Ernst Busch (military)

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Ernst Busch
Буш Эрнст.JPG
Generalfeldmarschall Ernst Busch
Born6 July 1885
Steele, Kreis Essen
Died17 July 1945 (aged 60)
Camp Aldershot near London, England
Allegiance German Empire (to 1918)
 Weimar Republic (to 1933)
 Nazi Germany
Service/branchHeer
Years of service1904-1945
RankGeneralfeldmarschall
Commands held16. Armee
Battles/warsWorld War I
World War II
AwardsPour le Mérite
Knight's Cross with Oak Leaves
Signature
 
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Ernst Busch
Буш Эрнст.JPG
Generalfeldmarschall Ernst Busch
Born6 July 1885
Steele, Kreis Essen
Died17 July 1945 (aged 60)
Camp Aldershot near London, England
Allegiance German Empire (to 1918)
 Weimar Republic (to 1933)
 Nazi Germany
Service/branchHeer
Years of service1904-1945
RankGeneralfeldmarschall
Commands held16. Armee
Battles/warsWorld War I
World War II
AwardsPour le Mérite
Knight's Cross with Oak Leaves
Signature

Ernst Bernhard Wilhelm Busch (6 July 1885 – 17 July 1945) was a German field marshal during World War II. He was also a recipient of the Knight's Cross of the Iron Cross with Oak Leaves (German: Ritterkreuz des Eisernen Kreuzes mit Eichenlaub). The Knight's Cross of the Iron Cross and its higher grade Oak Leaves was awarded to recognise extreme battlefield bravery or outstanding military leadership.

Background[edit]

Early life and career[edit]

He was born in Essen-Steele, Germany, and was educated at the Groß Lichterfelde Cadet Academy. Busch entered the Prussian Army in 1904 and served on the Western Front during World War I. He was awarded the Pour le Mérite in 1918. After the war, Busch remained in the army and was appointed Inspector of Transport Troops in 1925. He was promoted in 1930 to lieutenant-colonel and given command of the Infantry Regiment No. 9.

World War II[edit]

Busch served under Wilhelm List during the Invasion of Poland of 1939, and the following year he led the German Sixteenth Army during the Western Offensive. He was awarded the Knight's Cross of the Iron Cross by Hitler for his efforts.

Busch took part in Operation Barbarossa and on 8 September 1941 his 16th Army took Demyansk before taking part in the siege of Leningrad. Despite a counter-attack by the Red Army, Busch's troops held the line from Staraya Russa to Ostashkov. After a brave defence of his position he was promoted to field marshal. He commanded Army Group Centre in 1943 and 1944 but after the disastrous defeat of June 1944, he was sacked by Hitler early in July 1944 and replaced by Field Marshal Walter Model.

Busch was recalled in March 1945 when he became head of Army Group Northwest. Along with Kurt Student and his 1st Parachute Army, Busch had the task of trying to halt the advance of Field Marshal Bernard Montgomery and the Allies into Germany. Busch surrendered to Montgomery on 3 May 1945, and died in a prisoner of war camp in Aldershot, England, on 17 July 1945. He is buried at Cannock Chase German war cemetery, Staffordshire.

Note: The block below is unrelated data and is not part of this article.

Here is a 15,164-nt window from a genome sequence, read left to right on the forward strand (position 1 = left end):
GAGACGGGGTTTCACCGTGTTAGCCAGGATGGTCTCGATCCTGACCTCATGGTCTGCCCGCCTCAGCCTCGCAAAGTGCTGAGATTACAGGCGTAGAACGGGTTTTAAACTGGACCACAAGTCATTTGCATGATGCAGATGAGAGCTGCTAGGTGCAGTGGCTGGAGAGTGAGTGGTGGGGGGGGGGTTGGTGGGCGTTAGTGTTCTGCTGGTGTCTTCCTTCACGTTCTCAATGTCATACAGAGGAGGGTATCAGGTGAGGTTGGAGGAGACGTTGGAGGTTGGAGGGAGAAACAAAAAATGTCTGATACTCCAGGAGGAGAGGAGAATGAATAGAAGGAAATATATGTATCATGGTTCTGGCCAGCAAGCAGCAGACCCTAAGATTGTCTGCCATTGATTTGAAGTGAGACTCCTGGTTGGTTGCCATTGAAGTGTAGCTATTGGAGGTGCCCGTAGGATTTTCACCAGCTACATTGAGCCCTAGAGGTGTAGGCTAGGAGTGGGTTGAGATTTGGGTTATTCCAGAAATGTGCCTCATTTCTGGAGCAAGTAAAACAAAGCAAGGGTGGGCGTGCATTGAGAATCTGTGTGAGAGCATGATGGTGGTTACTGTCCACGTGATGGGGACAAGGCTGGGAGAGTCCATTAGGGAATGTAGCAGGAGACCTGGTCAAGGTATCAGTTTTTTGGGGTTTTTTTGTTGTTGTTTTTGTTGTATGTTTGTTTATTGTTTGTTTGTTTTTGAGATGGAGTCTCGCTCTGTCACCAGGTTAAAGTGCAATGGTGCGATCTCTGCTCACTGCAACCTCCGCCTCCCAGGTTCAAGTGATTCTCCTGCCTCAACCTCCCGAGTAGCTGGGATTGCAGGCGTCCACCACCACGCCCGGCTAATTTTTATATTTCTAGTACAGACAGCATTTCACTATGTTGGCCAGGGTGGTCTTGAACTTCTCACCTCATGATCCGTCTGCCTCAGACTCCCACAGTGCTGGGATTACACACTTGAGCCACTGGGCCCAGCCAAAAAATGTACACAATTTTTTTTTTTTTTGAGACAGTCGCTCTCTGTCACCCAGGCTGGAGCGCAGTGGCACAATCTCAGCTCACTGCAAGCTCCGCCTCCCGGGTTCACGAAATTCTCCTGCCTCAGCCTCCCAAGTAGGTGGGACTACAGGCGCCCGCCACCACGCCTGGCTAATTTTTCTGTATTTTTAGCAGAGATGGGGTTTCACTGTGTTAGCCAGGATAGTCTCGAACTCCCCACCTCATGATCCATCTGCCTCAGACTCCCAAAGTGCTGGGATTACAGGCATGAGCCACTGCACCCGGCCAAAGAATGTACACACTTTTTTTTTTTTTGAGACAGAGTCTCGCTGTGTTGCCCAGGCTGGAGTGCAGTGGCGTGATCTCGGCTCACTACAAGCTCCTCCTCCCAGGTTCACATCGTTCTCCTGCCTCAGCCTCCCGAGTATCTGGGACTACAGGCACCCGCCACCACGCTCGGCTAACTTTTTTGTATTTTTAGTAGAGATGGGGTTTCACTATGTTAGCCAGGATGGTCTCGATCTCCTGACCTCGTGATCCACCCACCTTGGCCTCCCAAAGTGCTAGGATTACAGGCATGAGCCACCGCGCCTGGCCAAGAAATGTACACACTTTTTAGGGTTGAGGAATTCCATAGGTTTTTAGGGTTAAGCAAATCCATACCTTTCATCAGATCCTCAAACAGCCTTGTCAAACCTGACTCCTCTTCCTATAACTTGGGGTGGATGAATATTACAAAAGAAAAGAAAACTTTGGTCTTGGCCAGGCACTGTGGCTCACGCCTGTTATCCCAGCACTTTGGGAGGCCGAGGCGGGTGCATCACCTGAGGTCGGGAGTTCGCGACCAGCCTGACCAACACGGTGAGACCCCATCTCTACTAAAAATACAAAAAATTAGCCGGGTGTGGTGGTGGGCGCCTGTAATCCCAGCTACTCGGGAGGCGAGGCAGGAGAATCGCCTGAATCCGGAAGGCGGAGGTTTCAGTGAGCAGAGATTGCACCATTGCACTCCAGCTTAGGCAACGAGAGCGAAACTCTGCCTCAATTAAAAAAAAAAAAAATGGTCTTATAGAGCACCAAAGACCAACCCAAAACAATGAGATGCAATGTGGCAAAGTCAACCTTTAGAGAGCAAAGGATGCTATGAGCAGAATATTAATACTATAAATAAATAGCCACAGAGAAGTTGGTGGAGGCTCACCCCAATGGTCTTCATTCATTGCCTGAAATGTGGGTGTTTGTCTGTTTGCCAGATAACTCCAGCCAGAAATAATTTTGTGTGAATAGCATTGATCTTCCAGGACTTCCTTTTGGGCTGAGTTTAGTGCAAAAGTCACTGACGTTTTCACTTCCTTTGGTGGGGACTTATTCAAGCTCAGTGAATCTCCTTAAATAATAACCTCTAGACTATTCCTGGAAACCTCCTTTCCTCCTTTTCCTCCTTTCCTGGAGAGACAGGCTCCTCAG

Awards and decorations[edit]

References[edit]

Citations
  1. ^ a b c d e Thomas 1997, p. 94.
  2. ^ a b Scherzer 2007, p. 255.
  3. ^ Fellgiebel 2000, p. 151.
  4. ^ Fellgiebel 2000, p. 71.
Bibliography
  • Fellgiebel, Walther-Peer (2000). Die Träger des Ritterkreuzes des Eisernen Kreuzes 1939–1945 – Die Inhaber der höchsten Auszeichnung des Zweiten Weltkrieges aller Wehrmachtsteile [The Bearers of the Knight's Cross of the Iron Cross 1939–1945 — The Owners of the Highest Award of the Second World War of all Wehrmacht Branches] (in German). Friedberg, Germany: Podzun-Pallas. ISBN 978-3-7909-0284-6. 
  • Kemp, Anthony (1990 reprint). German Commanders of World War II (#124 Men-At-Arms series). Osprey Pub., London. ISBN 0-85045-433-6.
  • Scherzer, Veit (2007). Die Ritterkreuzträger 1939–1945 Die Inhaber des Ritterkreuzes des Eisernen Kreuzes 1939 von Heer, Luftwaffe, Kriegsmarine, Waffen-SS, Volkssturm sowie mit Deutschland verbündeter Streitkräfte nach den Unterlagen des Bundesarchives [The Knight's Cross Bearers 1939–1945 The Holders of the Knight's Cross of the Iron Cross 1939 by Army, Air Force, Navy, Waffen-SS, Volkssturm and Allied Forces with Germany According to the Documents of the Federal Archives] (in German). Jena, Germany: Scherzers Miltaer-Verlag. ISBN 978-3-938845-17-2. 
  • Thomas, Franz (1997). Die Eichenlaubträger 1939–1945 Band 1: A–K [The Oak Leaves Bearers 1939–1945 Volume 1: A–K] (in German). Osnabrück, Germany: Biblio-Verlag. ISBN 978-3-7648-2299-6. 

External links[edit]

Military offices
Preceded by
none
Commander of 23. Infanterie-Division
October 1935 – February 1938
Succeeded by
General der Infanterie Walter von
Brockdorff-Ahlefeldt
Preceded by
none
Commander of 16. Armee
January, 1940 – 12 October 1943
Succeeded by
General der Artillerie Christian Hansen
Preceded by
Generalfeldmarschall Günther von Kluge
Commander of Heeresgruppe Mitte
12 October 1943 – 28 June 1944
Succeeded by
Generalfeldmarschall Walter Model
Preceded by
Generaloberst Johannes Blaskowitz
Commander of Heeresgruppe H
15 April 1945 – 3 May 1945
Succeeded by
none